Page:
WEST VILLAGE — People living near the Hudson River Park could soon see an extra charge on their annual property tax bill that proponents touted as "modest" Thursday while discussing the proposed plan.
The Hudson River Park Neighborhood Improvement District would create much-needed funding for the cash-strapped park, which projects an $80 million deficit over the next 10 years.
Under the proposal, residential property owners would be taxed an extra 7.5 cents per square foot per year, with commercial property owners paying twice that, backers said at a public hearing on the tax plan Thursday night.
For residential owners, that would amount to roughly $45 a year for a 600-square-foot studio, or about $75 per year for a 1,000-square-foot two-bedroom apartment. Public housing and non-profit property owners would be exempt from the tax.
The NID would encompass properties up to three blocks away from the waterside park, located roughly between Chambers and West 59th streets, and as far east as Hudson Street in the Village and 10th Avenue in Chelsea and Hell's Kitchen.
A.J. Pietrantone, executive director of Friends of Hudson River Park, said that because the NID would encompass such a large swath — running along the park's roughly 5-mile stretch — each property owner’s share would be fairly small.
“The advantage of having such a large district is the ability of having a relatively modest assessment and have a significant financial impact on our objectives,” he said at the public hearing.
Pietrantone explained that the district would be administratively lean and spend at least 60 percent of its proposed $10 million annual budget on “park conservation and stewardship.”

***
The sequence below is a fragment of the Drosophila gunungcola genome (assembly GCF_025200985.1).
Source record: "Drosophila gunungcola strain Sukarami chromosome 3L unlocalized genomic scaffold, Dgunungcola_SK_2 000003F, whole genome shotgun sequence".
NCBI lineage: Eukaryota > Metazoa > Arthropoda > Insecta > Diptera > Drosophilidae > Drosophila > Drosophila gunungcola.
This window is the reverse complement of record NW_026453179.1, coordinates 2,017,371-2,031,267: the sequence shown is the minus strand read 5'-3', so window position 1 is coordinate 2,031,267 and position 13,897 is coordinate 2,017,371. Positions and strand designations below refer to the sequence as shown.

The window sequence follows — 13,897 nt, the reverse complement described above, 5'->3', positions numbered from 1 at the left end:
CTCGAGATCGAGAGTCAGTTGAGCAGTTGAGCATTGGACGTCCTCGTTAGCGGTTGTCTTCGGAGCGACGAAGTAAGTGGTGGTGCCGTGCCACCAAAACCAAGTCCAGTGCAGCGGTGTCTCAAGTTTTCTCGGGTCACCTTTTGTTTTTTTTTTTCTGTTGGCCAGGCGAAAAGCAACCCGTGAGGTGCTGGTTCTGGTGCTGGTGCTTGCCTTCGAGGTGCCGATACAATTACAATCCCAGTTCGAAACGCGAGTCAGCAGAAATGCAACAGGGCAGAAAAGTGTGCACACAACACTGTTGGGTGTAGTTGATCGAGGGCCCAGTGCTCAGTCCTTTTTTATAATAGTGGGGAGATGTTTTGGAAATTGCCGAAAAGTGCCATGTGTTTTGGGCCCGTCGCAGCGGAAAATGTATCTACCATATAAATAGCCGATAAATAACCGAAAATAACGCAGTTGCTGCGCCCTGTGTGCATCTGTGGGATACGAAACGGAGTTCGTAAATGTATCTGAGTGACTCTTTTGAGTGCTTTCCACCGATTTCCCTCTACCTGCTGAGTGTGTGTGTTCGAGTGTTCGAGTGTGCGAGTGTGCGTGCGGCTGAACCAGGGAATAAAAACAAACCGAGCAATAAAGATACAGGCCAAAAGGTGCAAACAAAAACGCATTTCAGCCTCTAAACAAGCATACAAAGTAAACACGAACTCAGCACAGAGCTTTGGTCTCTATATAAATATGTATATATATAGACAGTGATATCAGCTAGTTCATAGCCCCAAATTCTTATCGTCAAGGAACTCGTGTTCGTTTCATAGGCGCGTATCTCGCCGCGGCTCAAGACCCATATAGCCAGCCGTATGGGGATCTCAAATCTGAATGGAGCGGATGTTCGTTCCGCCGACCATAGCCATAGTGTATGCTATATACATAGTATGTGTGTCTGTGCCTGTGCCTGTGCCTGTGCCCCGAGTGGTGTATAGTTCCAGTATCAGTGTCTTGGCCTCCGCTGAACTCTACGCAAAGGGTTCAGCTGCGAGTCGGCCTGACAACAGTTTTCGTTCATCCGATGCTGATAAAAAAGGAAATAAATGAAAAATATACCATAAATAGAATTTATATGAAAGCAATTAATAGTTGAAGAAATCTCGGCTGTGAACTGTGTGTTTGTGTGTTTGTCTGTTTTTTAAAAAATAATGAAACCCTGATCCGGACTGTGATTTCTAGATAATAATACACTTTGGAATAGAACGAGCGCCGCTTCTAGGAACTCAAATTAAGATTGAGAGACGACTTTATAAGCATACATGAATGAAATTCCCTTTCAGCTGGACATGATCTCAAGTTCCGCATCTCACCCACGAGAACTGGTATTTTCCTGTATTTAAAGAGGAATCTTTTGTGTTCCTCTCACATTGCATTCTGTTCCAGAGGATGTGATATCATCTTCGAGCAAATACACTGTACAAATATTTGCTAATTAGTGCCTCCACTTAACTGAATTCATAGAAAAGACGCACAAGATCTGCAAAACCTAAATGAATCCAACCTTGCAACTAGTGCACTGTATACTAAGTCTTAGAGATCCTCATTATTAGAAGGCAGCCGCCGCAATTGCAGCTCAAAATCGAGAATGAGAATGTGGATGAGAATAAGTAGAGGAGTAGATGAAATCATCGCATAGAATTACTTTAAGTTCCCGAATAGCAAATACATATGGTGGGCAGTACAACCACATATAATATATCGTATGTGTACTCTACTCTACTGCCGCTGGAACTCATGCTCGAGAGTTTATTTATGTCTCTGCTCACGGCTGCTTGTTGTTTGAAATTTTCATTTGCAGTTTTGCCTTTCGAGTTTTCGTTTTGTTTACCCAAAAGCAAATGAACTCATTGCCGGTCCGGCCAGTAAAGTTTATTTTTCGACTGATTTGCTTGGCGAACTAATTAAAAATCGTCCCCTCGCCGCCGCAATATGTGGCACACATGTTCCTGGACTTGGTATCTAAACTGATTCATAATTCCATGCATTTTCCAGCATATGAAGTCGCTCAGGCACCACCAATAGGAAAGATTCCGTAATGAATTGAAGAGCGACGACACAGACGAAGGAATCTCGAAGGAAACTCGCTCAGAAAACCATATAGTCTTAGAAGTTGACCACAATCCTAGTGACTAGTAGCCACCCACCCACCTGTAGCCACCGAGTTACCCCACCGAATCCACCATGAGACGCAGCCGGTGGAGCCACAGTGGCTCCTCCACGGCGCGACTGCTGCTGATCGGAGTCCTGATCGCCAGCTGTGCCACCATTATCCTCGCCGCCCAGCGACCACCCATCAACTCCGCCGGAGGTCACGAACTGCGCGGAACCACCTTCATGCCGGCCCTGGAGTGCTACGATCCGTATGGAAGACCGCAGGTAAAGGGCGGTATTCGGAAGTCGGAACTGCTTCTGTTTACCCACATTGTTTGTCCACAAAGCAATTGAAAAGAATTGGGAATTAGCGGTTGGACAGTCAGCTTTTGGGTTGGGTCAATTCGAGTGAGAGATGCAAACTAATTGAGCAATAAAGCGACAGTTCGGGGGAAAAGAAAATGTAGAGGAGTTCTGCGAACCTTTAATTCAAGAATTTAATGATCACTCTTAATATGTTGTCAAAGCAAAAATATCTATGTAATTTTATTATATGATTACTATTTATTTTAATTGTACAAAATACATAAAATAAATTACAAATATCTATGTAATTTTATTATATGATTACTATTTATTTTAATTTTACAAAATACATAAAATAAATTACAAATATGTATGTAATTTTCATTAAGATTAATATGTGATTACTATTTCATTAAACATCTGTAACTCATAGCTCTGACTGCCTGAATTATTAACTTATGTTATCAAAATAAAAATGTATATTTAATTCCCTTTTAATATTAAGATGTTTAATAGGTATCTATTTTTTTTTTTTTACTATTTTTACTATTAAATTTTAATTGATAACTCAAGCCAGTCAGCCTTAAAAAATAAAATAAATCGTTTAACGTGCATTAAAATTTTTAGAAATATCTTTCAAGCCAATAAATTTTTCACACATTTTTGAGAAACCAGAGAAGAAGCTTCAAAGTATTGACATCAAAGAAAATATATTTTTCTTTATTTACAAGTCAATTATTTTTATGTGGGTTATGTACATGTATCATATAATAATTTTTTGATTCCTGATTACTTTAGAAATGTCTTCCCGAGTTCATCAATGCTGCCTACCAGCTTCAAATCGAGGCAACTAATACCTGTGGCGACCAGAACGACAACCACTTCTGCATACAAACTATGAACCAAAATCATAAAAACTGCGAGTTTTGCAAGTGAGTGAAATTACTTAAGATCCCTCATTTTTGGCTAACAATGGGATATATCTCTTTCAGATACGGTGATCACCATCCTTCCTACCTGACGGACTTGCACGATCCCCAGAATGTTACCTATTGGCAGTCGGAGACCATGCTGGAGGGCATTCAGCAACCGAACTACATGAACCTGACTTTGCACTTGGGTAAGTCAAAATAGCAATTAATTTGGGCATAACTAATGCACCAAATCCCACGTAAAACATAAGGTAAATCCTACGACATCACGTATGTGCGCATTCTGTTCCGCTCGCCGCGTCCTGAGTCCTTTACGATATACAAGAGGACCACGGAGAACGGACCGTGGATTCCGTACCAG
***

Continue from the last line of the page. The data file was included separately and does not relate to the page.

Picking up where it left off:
“Our goal is to keep the park in the best working condition,” he said.
The cash would also go toward improving pedestrian access to the park, enhancing gardening along the West Side Highway, connecting the riverside park to other nearby parks, and fostering better relations with community groups
On top of its budget deficit, the Hudson River Park is forecasting major repair costs in the coming years, most notably for Pier 40, which is sinking into the Hudson River.
Supporters of the tax said it would help bring financial stability to the park that its own studies show will significantly increases the value of surrounding properties.
“I think that an assessment of $37.50 for a 500-square-foot apartment, that’s a tip at a dinner,” said Raul Larios, a Hell’s Kitchen resident on the NID’s steering committee.
“It’s so low, it’s such a small tax assessment, that it’s a no-brainer.”
Those supporters were met by a chorus of opposition from both nearby residents and local businesses — especially those who were recovering from extensive damages caused by Hurricane Sandy.
"You need to think about what you have, how you rebuild it, and how that will minimize the cost on us," said business owner Novac Noury. "We were hit by the storm, too."
Bunny Gabel, who's lived on Jane Street since 1973, said that she loved the park but feared the cash will end up going toward rebuilding piers that have commercial uses — ones that could be damaged by flooding like what came with Sandy.
"Of course we love the strip that is the park, but we don't need to throw money into the river," she said. "Protect the river. Reject the tax."
For Katy Bordonaro, whose said her entire living room and kitchen were demolished in the storm, it would be just another bill.
"The regular tax rates are going up and now this is on top of them," she said. "I'd rather just have direct government-run and funded parks."
Thursday's meeting was the first of three in the coming weeks. Any potential NID plan would eventually need to be approved by the City Planning Commission and City Council.